When French President emmanuel macron shook the hand of U.S. President Donald Trump last week, the tight grip by both leaders caught media’s attention. The 39-year-old said afterward the handshake was not an innocent one, but a moment of truth. With another world leader, Macron’s way to convey the truth was more direct and brutal.

Macron accused two Russian news organizations of releasing Fake News to destroy his campaign. He made the accusation against Sputnik and Russia Today while Russian President Vladimir Putin was standing beside him in a press conference on Monday at the Versailles Palace.

Organs of influence

The French president described the two media outlets, which are state-run, of functioning as organs of influence in the French election in early May. Macron claimed that Sputnik and Russia Today produced fake news about him and his campaign. The two media companies became organs of influence, and their reporters were no longer journalists when the press outlets spread defamatory truths, he said, New York Daily News reported.

When Macron suspected Kremlin was interfering in the country’s election, he banned the two media companies from his campaign headquarters. The massive hacking attack from the two Russian publications allegedly took place on May 5, two days before the election, according to the New York Post.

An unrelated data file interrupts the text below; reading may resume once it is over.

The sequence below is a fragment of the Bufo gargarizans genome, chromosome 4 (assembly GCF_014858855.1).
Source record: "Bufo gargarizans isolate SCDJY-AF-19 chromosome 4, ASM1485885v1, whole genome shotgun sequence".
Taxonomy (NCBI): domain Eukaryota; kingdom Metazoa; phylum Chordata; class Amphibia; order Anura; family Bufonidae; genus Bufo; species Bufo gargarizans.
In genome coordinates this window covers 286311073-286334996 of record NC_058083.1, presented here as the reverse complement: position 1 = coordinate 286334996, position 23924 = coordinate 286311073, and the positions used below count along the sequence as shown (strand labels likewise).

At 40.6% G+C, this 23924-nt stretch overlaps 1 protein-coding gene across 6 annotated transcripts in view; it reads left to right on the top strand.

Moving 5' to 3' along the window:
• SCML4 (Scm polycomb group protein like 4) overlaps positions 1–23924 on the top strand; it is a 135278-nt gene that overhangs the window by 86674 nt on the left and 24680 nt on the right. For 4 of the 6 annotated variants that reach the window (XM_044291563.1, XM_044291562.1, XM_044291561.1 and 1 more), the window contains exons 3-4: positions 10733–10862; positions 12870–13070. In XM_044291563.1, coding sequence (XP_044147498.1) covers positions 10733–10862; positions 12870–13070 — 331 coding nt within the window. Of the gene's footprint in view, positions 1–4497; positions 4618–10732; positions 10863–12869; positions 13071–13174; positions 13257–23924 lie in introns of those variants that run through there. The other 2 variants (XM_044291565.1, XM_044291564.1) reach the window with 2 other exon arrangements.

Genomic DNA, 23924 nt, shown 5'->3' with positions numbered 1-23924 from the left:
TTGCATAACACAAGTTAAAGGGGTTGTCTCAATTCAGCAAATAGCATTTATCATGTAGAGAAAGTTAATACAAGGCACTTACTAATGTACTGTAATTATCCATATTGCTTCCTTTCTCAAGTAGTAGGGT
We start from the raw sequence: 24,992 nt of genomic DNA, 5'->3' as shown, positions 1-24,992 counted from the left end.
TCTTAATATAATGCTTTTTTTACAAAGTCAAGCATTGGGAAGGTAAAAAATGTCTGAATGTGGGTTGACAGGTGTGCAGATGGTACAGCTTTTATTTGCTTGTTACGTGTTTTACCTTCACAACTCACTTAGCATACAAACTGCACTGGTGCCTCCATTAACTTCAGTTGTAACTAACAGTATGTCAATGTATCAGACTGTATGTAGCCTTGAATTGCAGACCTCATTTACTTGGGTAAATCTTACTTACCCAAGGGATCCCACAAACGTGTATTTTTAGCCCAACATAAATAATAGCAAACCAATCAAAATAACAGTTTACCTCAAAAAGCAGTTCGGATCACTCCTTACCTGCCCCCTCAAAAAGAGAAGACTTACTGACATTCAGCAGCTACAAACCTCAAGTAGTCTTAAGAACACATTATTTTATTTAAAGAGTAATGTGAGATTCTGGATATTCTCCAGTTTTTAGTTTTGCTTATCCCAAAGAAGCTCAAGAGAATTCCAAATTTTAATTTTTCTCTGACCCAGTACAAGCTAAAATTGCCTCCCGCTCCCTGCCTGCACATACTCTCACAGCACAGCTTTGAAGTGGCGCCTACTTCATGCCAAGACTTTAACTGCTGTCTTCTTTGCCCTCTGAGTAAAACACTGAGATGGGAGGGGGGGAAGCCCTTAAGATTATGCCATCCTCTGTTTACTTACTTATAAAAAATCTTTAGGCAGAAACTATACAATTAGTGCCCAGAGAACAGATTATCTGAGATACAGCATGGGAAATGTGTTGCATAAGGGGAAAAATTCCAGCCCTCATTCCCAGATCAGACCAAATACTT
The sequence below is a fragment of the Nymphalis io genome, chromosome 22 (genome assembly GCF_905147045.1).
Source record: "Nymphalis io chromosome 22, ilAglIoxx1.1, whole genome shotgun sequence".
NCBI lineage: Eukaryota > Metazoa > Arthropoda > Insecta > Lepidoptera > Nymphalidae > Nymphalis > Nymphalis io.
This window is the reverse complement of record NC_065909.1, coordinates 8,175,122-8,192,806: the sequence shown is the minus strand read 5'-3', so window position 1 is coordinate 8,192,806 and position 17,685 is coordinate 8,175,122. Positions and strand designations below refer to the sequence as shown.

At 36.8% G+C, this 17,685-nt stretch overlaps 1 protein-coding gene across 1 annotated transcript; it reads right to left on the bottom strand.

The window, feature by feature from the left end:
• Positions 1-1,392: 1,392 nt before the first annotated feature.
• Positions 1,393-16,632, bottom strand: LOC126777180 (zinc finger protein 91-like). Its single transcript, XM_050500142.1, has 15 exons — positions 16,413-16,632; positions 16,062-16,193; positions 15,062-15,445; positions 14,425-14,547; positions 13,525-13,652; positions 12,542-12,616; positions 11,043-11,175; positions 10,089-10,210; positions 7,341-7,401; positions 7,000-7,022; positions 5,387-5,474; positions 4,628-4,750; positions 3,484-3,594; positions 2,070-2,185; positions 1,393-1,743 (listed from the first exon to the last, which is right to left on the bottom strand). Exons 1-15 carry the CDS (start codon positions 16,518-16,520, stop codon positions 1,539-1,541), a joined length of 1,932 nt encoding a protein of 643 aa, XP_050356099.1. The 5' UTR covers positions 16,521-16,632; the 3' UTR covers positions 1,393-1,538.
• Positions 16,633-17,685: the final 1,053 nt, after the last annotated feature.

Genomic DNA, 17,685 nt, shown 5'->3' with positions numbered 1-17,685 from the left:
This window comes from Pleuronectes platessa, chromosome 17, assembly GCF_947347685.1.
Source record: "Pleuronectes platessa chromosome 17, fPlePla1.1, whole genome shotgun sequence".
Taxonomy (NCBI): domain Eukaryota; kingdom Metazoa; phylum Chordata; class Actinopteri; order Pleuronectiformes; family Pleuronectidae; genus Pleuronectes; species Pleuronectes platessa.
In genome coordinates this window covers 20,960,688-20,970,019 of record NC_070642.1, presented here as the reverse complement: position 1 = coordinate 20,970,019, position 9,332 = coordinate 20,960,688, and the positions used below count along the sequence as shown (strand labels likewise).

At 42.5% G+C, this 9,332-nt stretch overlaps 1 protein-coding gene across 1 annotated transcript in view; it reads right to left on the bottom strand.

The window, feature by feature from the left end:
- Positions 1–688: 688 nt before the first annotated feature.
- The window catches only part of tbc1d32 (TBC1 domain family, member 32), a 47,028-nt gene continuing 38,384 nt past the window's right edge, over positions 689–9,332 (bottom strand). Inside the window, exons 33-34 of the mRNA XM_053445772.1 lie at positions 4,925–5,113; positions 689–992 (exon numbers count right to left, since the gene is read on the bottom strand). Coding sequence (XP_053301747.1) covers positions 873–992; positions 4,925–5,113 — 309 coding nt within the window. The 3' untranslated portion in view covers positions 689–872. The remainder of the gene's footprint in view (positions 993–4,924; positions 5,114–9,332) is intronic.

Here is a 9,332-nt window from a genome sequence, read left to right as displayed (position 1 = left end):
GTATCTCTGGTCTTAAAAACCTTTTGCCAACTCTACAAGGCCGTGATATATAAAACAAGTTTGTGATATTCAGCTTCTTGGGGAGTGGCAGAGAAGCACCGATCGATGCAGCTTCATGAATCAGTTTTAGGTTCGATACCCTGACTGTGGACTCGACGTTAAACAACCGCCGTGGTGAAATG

A Pastebin user named EMLEAKS posted nine gigabytes of data on the document-sharing sites. The bulk of the data were emails from Macron’s campaign. En Marche! (Onwards!), Macron’s political movement, confirmed someone hacked their emails.

Russian groups that also hacked Hillary Clinton

Besides the Pastebin leaks, another website, WikiLeaks, which posted online emails that were hacked from the Hillary Clinton campaign in 2016, tweeted a link to the hacked emails from Macron’s campaign.

Behind these two leaks are Russian groups that are suspected of being behind the fake news in the U.S. elections.

However, after the press conference, Putin denied that Kremlin or the two state-run media outfits tried to influence the election in France that Macron won against Marine Le Pen, his rival from the far-right movement.

Like U.S. President Donald Trump whose son-in-law, Jared Kushner, met with Russian officials during the campaign period to ensure victory for the Republican candidate, Le Pen was more direct and met Putin in March at Kremlin. The presidential candidate noted that nationalist sentiments were sweeping through European and American votes in the past months.

Putin, as expected, previously denied that he interfered in the U.S. and French elections. But Russia Today accused Macron of building his electoral campaign on lies about the two state-owned Russian media outlets.